Morning Reads: October 18
Thursday, October 18 2012
A timely article given next week’s last and final debate on foreign policy. Granted, Ahmadinejad makes outrageous and radical statements all the time, but forget the messenger for a minute and read the message, “”How long can a government with a $16 trillion foreign debt remain a world power?” he asked at a press conference with Kuwaiti media personnel.”” First off, his statement was factually inaccurate. While the U.S. does have a roughly $16 trillion debt, its foreign held public debt is roughly $5 trillion. But aside from that inaccuracy, the message should be taken seriously. Many in our own country have expressed the same sentiment regarding the impact our fiscal situation can have on our national security. This includes former Chairman of the Joint Chief of Staff Admiral Mike Mullen, who said the single biggest threat to our national security is our debt.
Everyone has been waiting for some specifics on Governor Romney’s tax plan, and over the past two weeks he has hinted at the idea that he’d pay for his tax rate cuts by capping itemized deductions. In Tuesday night’s debate, he said maybe cap them at $25,000. So would this proposal pay for the cost of reducing tax rates by 20%? Not likely, according to the non-partisan tax policy center. According to their analysis, capping itemized deductions at $25,000, while also cutting tax rates and eliminating the AMT, would yield about $1.3 trillion in additional revenue over 10 years. Since the cost of a 20 percent rate cut would be roughly $5 trillion, it would not come close to offsetting the cost of the rate cuts.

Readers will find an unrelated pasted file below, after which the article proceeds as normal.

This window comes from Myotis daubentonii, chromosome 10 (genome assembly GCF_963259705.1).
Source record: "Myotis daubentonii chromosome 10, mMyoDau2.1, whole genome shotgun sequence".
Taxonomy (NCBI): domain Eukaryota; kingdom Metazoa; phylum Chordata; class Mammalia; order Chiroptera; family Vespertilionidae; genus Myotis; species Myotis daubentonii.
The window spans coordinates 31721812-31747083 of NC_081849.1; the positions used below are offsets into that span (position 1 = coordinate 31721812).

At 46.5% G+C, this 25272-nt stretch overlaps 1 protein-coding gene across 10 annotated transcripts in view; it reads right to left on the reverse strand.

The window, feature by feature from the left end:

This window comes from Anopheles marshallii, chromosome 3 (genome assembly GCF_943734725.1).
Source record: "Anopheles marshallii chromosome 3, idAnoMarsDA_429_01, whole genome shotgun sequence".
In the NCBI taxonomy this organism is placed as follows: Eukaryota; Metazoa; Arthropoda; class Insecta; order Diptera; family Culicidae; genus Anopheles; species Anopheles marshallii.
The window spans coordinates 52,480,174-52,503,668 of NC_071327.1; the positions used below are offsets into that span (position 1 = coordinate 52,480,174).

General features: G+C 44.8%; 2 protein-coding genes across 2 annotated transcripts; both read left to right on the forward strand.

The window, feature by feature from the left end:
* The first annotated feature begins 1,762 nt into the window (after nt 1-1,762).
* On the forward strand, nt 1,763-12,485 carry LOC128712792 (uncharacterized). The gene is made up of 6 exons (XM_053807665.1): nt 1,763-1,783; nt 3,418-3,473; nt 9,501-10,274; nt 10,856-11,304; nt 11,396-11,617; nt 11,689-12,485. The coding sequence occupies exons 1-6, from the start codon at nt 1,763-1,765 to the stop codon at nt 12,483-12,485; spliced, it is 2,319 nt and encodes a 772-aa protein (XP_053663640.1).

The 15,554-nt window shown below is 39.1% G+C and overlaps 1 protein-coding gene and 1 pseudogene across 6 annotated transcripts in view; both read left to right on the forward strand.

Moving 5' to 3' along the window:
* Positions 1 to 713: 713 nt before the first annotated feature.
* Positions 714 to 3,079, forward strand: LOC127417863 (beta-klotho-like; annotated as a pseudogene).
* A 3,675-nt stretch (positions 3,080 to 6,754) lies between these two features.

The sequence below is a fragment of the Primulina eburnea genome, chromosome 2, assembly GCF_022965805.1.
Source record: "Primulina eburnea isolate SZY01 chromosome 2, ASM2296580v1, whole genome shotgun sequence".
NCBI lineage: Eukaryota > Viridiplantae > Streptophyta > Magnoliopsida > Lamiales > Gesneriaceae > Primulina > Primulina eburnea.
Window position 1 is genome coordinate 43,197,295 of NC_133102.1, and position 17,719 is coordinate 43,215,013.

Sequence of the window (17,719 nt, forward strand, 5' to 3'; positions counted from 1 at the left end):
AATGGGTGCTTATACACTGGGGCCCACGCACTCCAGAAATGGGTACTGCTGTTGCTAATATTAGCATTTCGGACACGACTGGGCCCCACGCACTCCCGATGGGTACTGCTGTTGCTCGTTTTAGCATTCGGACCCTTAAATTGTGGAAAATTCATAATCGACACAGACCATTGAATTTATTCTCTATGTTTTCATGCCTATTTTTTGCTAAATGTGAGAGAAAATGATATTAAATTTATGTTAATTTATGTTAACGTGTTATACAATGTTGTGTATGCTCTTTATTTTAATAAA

NPR has an interesting series of articles where they ask economists from across the political spectrum to imagine their dream candidate and what policies they would advocate for. This article has to do with tax policy, and the economists are in agreement that the mortgage interest deduction and the exclusion for employer provided health insurance, two of the largest tax expenditures, make no economic sense. Both of them distort the market while providing huge tax benefits to the wealthy. ““It just makes no sense that if we have Bill Gates or some very wealthy person, we’re subsidizing them to get a very expensive home”, said Dean Baker, of the Center for Economic and Policy Research.”